What is a State?
Differentiating Terms
– State
 Max Weber defines it as the organization that maintains
a monopoly of violence over a territory
– Must have sovereignty – the ability to carry out
actions or policies within a territory independently
from external actors or internal riots
 Sovereignty requires power, physical and
otherwise, to defend against these other actors
 Institutions are what we call actors which carry
out the state’s responsibilities (i.e., executive
branch, bureaucracy, military, courts, etc.)
What is a State?
Differentiating Terms
– Nation
 People group that is bound together through shared
political aspirations (i.e., self government)
– Regime
 fundamental rules and norms of politics
 Can change gradually or through rapid trauma or
– Government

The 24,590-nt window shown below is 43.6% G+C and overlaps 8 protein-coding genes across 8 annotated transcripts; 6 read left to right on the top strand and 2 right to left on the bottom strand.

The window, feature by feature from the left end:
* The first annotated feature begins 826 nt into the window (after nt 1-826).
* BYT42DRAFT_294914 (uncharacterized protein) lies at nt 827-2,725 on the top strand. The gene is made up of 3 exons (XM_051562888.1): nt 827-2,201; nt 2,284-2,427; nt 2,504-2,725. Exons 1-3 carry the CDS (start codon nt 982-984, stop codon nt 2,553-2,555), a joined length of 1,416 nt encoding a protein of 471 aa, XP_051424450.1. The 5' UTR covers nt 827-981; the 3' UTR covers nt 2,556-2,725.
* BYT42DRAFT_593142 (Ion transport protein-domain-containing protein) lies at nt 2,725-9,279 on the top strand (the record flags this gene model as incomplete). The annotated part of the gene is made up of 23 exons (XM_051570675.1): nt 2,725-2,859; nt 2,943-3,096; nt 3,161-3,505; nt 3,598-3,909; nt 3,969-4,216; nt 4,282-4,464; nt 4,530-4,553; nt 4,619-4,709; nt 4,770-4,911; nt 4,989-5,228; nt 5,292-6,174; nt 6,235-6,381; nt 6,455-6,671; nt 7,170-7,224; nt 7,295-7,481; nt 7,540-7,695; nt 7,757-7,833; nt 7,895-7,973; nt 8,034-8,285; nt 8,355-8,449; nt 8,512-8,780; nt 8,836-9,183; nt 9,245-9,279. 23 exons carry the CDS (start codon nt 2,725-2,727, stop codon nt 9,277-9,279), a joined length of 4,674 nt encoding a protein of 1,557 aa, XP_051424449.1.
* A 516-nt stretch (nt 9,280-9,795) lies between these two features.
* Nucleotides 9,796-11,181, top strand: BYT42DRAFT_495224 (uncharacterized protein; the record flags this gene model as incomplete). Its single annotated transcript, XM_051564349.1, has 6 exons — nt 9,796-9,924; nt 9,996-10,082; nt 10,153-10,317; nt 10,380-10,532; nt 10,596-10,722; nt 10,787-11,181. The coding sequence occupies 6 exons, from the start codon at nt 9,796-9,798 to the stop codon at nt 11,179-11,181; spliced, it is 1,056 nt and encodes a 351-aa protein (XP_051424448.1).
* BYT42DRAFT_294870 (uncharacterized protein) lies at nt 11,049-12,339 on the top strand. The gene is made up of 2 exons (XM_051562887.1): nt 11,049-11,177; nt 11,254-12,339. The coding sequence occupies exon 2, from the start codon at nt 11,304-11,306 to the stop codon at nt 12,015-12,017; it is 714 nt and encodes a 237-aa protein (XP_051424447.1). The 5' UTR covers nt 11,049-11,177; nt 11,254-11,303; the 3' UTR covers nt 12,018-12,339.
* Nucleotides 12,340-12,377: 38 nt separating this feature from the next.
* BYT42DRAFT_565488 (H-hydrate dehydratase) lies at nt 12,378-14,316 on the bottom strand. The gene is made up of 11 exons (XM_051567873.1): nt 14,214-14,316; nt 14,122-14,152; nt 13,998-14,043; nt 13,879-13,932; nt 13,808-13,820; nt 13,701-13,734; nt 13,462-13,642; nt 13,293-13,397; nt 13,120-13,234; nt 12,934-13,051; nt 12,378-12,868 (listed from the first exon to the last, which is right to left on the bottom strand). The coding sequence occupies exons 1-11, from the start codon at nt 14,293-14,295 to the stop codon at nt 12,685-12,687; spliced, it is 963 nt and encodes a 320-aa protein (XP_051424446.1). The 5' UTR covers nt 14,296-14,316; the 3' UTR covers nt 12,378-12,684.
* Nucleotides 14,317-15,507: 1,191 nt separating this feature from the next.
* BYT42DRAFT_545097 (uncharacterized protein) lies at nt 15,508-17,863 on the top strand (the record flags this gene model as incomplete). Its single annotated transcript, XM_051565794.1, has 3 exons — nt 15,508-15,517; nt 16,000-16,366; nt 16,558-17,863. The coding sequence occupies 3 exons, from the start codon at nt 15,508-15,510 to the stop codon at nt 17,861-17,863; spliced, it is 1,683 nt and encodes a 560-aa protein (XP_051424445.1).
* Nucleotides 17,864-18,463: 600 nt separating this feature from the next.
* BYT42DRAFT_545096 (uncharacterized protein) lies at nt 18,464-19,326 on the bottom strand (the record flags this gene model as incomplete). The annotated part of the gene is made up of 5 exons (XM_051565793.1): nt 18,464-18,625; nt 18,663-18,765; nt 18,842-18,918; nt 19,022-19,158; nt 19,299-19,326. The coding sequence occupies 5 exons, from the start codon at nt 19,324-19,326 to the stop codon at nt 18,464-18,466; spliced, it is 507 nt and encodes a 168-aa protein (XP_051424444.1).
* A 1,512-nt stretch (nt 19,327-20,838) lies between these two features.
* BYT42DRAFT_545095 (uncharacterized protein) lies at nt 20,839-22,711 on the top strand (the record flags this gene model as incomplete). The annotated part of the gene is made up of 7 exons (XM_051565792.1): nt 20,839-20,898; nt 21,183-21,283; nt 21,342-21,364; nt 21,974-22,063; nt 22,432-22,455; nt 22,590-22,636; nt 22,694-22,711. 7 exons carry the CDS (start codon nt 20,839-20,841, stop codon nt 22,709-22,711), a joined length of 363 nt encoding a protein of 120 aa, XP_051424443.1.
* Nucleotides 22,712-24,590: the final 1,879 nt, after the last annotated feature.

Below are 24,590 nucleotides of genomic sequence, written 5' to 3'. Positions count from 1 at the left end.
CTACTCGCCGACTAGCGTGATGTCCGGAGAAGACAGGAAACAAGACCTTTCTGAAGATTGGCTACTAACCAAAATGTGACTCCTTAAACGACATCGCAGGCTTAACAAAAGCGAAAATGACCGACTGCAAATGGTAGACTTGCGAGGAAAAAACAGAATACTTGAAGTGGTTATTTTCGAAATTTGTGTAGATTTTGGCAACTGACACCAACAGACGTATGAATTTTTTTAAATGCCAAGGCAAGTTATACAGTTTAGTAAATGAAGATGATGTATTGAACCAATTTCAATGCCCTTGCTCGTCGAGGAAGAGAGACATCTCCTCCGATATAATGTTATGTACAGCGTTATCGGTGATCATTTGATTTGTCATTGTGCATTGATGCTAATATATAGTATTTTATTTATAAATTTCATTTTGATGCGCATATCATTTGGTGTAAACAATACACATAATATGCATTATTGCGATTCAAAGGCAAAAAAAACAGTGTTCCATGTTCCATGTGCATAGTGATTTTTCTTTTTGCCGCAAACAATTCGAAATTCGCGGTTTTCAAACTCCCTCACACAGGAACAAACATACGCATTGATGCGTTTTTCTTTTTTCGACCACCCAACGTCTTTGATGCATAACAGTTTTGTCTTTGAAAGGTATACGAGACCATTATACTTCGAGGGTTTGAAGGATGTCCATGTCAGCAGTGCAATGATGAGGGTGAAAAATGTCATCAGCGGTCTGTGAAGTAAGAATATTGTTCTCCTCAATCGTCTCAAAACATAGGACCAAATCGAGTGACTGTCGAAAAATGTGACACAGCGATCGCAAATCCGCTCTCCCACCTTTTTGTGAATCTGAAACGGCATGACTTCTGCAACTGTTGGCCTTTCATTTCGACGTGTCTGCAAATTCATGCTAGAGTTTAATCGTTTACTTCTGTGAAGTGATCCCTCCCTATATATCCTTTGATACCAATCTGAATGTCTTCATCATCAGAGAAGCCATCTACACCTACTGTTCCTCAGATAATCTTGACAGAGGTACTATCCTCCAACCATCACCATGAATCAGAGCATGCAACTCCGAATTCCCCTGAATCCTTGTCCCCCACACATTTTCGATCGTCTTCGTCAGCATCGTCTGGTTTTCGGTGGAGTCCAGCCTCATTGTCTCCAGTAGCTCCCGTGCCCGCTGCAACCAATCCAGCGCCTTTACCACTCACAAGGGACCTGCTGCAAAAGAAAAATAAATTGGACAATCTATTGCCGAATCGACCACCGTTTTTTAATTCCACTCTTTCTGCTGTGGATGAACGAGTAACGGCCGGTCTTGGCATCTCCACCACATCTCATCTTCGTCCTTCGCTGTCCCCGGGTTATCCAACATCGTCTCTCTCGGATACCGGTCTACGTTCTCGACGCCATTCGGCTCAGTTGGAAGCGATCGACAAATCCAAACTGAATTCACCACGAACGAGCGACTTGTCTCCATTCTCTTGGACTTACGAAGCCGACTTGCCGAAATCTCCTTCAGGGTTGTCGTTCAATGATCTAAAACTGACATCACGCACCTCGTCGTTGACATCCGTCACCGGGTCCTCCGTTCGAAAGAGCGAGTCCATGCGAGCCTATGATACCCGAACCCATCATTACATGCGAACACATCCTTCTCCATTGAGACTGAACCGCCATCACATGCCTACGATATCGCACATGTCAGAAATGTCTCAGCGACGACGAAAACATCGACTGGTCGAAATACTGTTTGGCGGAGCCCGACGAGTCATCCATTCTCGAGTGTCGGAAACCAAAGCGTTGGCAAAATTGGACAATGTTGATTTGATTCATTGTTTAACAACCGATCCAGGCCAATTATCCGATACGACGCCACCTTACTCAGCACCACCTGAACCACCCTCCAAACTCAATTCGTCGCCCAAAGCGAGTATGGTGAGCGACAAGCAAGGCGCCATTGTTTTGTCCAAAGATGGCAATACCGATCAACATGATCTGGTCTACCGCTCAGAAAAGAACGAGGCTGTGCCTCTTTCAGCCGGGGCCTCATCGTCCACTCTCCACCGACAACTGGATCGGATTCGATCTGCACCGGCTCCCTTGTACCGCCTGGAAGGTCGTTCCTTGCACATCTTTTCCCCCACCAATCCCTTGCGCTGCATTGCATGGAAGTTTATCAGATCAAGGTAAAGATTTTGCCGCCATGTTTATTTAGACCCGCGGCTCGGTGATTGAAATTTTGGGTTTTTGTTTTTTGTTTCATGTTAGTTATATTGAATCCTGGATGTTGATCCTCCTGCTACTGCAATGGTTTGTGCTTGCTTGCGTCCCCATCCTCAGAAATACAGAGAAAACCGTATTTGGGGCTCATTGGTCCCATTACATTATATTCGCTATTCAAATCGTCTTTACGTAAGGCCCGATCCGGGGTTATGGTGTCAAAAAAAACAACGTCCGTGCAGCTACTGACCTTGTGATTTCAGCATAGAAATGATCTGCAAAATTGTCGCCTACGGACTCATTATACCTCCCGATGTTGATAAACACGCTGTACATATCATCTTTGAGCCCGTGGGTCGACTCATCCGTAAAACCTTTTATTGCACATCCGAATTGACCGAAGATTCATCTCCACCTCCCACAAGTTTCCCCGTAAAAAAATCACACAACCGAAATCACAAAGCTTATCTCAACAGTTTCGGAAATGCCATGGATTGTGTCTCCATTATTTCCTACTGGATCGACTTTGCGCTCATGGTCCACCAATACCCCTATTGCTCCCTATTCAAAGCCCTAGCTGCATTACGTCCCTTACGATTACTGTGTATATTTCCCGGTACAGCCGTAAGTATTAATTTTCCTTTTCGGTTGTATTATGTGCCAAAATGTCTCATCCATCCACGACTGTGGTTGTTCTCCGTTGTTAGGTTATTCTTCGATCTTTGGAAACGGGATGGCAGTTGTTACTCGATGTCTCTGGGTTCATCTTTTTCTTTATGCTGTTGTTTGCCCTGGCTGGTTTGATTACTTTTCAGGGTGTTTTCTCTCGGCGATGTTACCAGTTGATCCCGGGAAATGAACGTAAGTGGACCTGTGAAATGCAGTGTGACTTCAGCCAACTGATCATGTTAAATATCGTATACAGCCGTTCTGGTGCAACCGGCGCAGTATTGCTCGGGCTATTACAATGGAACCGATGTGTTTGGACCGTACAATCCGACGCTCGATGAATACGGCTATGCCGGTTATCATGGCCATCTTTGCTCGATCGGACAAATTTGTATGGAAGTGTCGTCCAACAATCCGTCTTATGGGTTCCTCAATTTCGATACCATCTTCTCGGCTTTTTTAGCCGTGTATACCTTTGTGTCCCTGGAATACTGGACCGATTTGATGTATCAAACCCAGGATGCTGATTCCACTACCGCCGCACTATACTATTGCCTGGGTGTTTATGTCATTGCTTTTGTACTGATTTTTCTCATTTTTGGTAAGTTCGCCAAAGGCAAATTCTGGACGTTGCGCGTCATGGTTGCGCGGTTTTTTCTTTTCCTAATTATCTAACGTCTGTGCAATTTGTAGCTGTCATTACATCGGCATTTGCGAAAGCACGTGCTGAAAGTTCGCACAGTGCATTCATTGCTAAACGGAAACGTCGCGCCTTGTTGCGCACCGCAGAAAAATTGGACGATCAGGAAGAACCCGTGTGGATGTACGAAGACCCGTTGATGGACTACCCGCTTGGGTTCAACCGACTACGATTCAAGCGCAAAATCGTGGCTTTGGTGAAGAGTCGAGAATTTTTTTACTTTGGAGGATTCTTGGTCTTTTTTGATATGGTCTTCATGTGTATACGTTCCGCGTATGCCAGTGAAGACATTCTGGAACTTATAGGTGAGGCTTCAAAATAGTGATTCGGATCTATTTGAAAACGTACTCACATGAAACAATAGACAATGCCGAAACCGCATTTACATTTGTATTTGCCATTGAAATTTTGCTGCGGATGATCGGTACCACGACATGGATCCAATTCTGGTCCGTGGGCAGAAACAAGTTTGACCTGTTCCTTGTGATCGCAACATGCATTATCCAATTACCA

 The leadership presently entrusted with running the
 Can change through elections, or transitions of power
Comparing State Power
Strong States
 Weak States
 Failed States
– These are simplistic ways to express the
power of a state
Comparing State Power
Capacity – the ability of a state to wield power in order
to carry out the basic tasks of providing security and
reconciling freedom and equality
– High Capacity – well organized, legitimate, able to
enforce its own laws
Autonomy – the ability of a state to wield its power
independent of public approval
– High Autonomy – state acts on behalf of the public
with no regard to public opinion
– Low Autonomy – state acts at the behest of private
individuals and groups
Centralization vs. Decentralization
– Unitary – one national
local/regional units
have little or no say in
 Examples : Great
Britain, China, Iran
Different Forms of Government
– Federal – local units
share power with the
central national
 Examples : U.S.,
Mexico, Nigeria,
Different Forms of Government
– Confederal – smaller
regional governments
hold the most power,
united by a weak
central government
 Examples :
European Union,
other IGOs